April 15, 2019

How to experiment with reading outside the box

As a cataloger of juvenile works, my reading has leaned more towards picture books of late, but I wanted to challenge myself with a standard readers' advisory goal: For the benefit of patrons, read “outside the box.” To accomplish this, I made a rather random pick—The Blue Mirror by Kathe Koja—a novel written with a stream-of-consciousness writing style; the style was completely new to me. Expectations quickly arose: First, it is going to take more concentration to make sense of it; Second, it will read very slowly; And lastly, I am just not going to like it—it’s too different. Pretty negative, but I imagined that this must be close to what other librarians might think.  

Despite the negative expectations, my reading experience was actually quite different. For one thing, the stream-of-consciousness style was not as strictly applied as I feared it would be. From the start, there was still a lot of punctuation—especially those helpful periods—and the normal capitalization. So, the progress in making sense of it all went rather quickly. It only took a few pages to get into the groove. Want to find something outside your personal box? Read on.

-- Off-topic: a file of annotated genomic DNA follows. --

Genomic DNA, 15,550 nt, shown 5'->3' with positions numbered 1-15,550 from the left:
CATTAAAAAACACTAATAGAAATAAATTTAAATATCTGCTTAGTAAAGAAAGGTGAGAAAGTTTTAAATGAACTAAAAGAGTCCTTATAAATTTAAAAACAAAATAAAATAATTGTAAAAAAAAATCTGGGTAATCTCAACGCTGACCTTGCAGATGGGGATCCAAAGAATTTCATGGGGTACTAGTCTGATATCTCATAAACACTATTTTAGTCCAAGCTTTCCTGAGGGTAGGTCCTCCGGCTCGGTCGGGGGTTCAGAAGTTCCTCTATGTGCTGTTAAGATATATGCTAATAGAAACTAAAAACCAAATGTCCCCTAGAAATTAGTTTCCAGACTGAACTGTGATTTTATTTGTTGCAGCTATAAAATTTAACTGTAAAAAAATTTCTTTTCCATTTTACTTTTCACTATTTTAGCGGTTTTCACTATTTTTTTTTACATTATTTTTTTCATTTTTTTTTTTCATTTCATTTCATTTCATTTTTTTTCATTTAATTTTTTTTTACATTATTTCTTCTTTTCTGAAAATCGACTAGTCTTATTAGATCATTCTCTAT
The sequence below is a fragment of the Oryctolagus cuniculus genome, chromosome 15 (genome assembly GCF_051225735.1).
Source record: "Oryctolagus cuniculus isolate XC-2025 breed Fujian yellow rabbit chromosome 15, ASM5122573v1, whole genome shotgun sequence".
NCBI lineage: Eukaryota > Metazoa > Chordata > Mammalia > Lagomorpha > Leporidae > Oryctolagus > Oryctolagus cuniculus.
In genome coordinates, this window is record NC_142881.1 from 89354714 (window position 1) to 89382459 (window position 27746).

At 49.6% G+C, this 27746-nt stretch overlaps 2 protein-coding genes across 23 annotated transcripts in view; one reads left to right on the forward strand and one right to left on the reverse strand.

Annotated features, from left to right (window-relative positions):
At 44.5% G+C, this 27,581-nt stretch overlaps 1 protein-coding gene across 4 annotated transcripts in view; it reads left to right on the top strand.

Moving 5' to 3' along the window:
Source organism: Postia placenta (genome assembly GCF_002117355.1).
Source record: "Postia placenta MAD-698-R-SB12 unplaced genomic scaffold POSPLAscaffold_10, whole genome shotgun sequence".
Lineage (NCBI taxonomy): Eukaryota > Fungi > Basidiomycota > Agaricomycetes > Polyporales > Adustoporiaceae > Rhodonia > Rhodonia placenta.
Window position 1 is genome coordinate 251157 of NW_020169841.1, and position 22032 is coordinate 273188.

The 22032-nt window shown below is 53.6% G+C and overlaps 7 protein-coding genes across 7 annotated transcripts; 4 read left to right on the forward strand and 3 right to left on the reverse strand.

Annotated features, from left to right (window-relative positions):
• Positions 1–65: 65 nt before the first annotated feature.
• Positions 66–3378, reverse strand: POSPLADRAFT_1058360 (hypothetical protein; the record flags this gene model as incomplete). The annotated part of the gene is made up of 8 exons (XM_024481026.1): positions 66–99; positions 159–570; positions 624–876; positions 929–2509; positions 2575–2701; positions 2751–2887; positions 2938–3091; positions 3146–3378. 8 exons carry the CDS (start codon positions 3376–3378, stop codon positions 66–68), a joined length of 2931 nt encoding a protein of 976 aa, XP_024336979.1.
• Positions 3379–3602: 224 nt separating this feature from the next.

Try using NoveList’s appeal terms to find something just a little bit different. You can find the full list and definitions of appeal terms on the NoveList Idea Center. Look, for example, at other writing style appeal terms that can help you go from a title you love, seamlessly into another title you love.  Or, find something completely out of the ordinary for you. The writing style appeal terms range from rather narrow/less often applied terms, like banter-filled and stream-of-consciousness all the way to the more common and general compelling or descriptive.

After that initial orientation, the rest of the book went by very fast. It kept my interest, and while it was not plot-driven, the pacing still felt rapid. I loved it. The main character was sympathetic, but most importantly, I cared about what was going to happen next. It was realistic fiction not unlike other YA true-to-life novels I had read. Use appeal terms to break out of your own shell and find something different to read (it may end up being not quite that different really). Mix it up by keeping some of the appeal elements that you love, like tone or character, but change, say, the writing style to find a new book. You just might adore it! Happy reading!


Lisa Chandek-Stark is a Metadata Librarian II at NoveList.





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